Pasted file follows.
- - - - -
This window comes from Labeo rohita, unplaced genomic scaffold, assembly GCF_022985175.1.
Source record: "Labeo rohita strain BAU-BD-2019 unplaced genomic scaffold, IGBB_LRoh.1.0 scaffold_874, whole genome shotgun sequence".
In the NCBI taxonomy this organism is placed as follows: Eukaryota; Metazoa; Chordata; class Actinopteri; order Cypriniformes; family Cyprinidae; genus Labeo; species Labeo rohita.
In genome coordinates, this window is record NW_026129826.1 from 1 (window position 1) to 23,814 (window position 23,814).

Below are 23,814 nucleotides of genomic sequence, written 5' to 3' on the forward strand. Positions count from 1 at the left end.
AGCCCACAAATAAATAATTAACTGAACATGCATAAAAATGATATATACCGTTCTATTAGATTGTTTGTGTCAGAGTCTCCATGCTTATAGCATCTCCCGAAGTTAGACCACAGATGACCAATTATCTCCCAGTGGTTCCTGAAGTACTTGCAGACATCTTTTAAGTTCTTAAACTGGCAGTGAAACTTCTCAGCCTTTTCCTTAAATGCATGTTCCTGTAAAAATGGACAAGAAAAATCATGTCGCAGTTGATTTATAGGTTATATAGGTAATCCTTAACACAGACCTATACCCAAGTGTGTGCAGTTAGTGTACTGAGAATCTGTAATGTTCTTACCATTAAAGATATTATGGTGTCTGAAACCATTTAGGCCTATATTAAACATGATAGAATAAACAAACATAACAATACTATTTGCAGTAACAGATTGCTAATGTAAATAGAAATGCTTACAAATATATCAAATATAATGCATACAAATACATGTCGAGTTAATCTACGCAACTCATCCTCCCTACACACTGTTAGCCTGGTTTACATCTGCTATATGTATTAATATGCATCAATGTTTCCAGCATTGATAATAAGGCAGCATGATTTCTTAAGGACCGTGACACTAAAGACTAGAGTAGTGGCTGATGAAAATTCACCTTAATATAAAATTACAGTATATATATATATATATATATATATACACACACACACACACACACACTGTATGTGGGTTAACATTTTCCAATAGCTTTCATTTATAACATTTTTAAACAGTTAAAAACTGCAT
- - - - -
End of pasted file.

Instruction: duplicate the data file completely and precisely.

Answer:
This window comes from Labeo rohita, unplaced genomic scaffold, assembly GCF_022985175.1.
Source record: "Labeo rohita strain BAU-BD-2019 unplaced genomic scaffold, IGBB_LRoh.1.0 scaffold_874, whole genome shotgun sequence".
In the NCBI taxonomy this organism is placed as follows: Eukaryota; Metazoa; Chordata; class Actinopteri; order Cypriniformes; family Cyprinidae; genus Labeo; species Labeo rohita.
In genome coordinates, this window is record NW_026129826.1 from 1 (window position 1) to 23,814 (window position 23,814).

Below are 23,814 nucleotides of genomic sequence, written 5' to 3' on the forward strand. Positions count from 1 at the left end.
AGCCCACAAATAAATAATTAACTGAACATGCATAAAAATGATATATACCGTTCTATTAGATTGTTTGTGTCAGAGTCTCCATGCTTATAGCATCTCCCGAAGTTAGACCACAGATGACCAATTATCTCCCAGTGGTTCCTGAAGTACTTGCAGACATCTTTTAAGTTCTTAAACTGGCAGTGAAACTTCTCAGCCTTTTCCTTAAATGCATGTTCCTGTAAAAATGGACAAGAAAAATCATGTCGCAGTTGATTTATAGGTTATATAGGTAATCCTTAACACAGACCTATACCCAAGTGTGTGCAGTTAGTGTACTGAGAATCTGTAATGTTCTTACCATTAAAGATATTATGGTGTCTGAAACCATTTAGGCCTATATTAAACATGATAGAATAAACAAACATAACAATACTATTTGCAGTAACAGATTGCTAATGTAAATAGAAATGCTTACAAATATATCAAATATAATGCATACAAATACATGTCGAGTTAATCTACGCAACTCATCCTCCCTACACACTGTTAGCCTGGTTTACATCTGCTATATGTATTAATATGCATCAATGTTTCCAGCATTGATAATAAGGCAGCATGATTTCTTAAGGACCGTGACACTAAAGACTAGAGTAGTGGCTGATGAAAATTCACCTTAATATAAAATTACAGTATATATATATATATATATATATATACACACACACACACACACACACTGTATGTGGGTTAACATTTTCCAATAGCTTTCATTTATAACATTTTTAAACAGTTAAAAACTGCAT